Bruce Cuthbert, Ph.D., director of NIMH’s Division of Adult Translational Research, explains the significance of recent study findings for diagnosis and treatment of mental illnesses.
Dr. Bruce Cuthbert: This study examined five different psychiatric disorders that we’ve always thought of as distinct disorders. Autism spectrum disorders, attention deficit hyperactivity disorder, schizophrenia, bipolar disorder and unipolar depression. It examined the genetics in all of these disorders in one BIG sample, as though they were simply a single illness. And they found genes that were in common across all of these disorders . In particular, they found disruptions in calcium channels that are very important parts of neurotransmission. Now that doesn’t match with the idea that these are distinct. Rather it shows us that there are these common mechanisms. Now, these may not be involved with absolutely everybody who has these disorders, but clearly they are present in all of these different groups.
What that suggests is that we can start to move beyond the way we currently think about disorders. Now we diagnose our disorders purely by description, we describe the symptoms, and assign a diagnosis on that basis. Now we can start to actually think about diagnosing the disorder by its underlying biology. That one person has this calcium channel problem. Another person has something else wrong.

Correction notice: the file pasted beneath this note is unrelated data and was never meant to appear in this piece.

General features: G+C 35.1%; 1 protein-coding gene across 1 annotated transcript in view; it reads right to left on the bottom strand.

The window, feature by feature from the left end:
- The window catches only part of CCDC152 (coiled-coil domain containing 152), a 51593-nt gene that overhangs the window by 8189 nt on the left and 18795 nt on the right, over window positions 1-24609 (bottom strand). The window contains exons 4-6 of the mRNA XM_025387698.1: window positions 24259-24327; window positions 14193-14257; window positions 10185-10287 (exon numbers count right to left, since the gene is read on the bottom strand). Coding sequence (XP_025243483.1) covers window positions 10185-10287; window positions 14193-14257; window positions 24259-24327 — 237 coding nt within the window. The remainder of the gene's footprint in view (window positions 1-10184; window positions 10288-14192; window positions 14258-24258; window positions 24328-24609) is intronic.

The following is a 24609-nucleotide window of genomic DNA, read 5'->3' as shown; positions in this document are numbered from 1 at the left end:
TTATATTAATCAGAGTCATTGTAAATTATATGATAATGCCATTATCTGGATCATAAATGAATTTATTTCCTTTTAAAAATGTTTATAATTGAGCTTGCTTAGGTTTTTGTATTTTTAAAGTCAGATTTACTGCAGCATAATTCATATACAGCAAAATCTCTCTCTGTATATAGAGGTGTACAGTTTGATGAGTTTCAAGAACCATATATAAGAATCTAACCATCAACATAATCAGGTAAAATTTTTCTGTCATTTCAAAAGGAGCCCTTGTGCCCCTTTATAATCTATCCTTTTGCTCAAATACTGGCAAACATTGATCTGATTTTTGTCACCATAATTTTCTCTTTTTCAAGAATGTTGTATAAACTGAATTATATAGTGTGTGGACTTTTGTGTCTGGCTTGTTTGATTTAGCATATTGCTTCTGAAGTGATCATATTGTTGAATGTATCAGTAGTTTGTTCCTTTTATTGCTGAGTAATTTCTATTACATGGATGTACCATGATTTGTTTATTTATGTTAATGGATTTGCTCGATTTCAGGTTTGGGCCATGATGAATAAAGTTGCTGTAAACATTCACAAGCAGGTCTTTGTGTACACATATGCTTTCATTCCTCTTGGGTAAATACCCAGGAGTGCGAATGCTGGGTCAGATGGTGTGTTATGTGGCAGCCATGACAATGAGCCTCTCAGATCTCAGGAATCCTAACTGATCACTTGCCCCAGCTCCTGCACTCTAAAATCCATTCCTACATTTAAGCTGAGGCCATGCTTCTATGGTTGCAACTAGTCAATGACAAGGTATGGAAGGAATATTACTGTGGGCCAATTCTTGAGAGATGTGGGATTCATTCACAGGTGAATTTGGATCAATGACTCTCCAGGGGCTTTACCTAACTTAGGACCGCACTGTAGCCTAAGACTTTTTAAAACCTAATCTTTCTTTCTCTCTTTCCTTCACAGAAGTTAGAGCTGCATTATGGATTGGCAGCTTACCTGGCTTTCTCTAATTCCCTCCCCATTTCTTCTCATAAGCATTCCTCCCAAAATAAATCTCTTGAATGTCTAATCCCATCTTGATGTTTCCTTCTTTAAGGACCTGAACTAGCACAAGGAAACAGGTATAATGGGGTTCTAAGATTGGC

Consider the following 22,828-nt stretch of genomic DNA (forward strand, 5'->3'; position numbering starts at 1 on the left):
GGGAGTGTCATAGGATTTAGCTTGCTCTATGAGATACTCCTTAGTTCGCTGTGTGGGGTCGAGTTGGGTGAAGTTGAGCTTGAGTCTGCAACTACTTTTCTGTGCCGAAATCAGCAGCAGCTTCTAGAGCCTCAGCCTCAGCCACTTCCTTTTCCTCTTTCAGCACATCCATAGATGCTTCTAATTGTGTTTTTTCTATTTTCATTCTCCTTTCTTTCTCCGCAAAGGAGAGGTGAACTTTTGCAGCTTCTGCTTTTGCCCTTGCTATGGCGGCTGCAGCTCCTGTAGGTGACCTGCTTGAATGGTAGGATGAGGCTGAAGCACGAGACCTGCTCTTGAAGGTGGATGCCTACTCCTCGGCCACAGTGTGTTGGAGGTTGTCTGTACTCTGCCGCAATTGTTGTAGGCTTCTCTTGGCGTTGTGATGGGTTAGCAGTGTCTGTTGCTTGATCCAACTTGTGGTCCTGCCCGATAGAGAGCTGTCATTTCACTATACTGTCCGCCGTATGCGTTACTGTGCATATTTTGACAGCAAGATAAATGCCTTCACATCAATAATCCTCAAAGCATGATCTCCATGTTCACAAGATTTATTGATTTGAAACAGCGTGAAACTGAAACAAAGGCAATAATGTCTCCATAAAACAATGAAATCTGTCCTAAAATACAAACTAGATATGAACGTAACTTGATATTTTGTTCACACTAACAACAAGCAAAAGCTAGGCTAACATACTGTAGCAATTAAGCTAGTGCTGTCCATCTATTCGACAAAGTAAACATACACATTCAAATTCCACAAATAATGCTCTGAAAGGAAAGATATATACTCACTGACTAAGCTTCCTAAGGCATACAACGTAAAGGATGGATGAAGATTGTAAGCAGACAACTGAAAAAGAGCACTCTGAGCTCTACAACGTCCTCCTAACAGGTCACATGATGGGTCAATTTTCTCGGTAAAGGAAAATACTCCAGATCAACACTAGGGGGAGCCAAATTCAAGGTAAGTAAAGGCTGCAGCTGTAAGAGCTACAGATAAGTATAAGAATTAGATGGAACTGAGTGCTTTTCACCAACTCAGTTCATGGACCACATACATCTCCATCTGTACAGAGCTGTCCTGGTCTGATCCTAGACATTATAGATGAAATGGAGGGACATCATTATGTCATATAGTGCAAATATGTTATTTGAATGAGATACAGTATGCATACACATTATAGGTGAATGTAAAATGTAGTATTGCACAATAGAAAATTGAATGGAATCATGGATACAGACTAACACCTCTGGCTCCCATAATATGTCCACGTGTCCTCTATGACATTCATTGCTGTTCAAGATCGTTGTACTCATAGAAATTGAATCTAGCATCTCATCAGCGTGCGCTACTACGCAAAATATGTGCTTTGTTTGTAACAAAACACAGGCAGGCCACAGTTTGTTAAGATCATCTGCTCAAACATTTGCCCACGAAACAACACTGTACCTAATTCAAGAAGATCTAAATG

The importance of this is that now we can see our way to looking at better ways to treat mental disorders. Because rather than looking at a treatment that’s specific to schizophrenia, or to autism spectrum, we now can look for a problem that may be common across many people, like fixing these calcium channel problems, and that would be a therapy that would help a great many people, depending on their disease biology and not the particular symptoms that they have.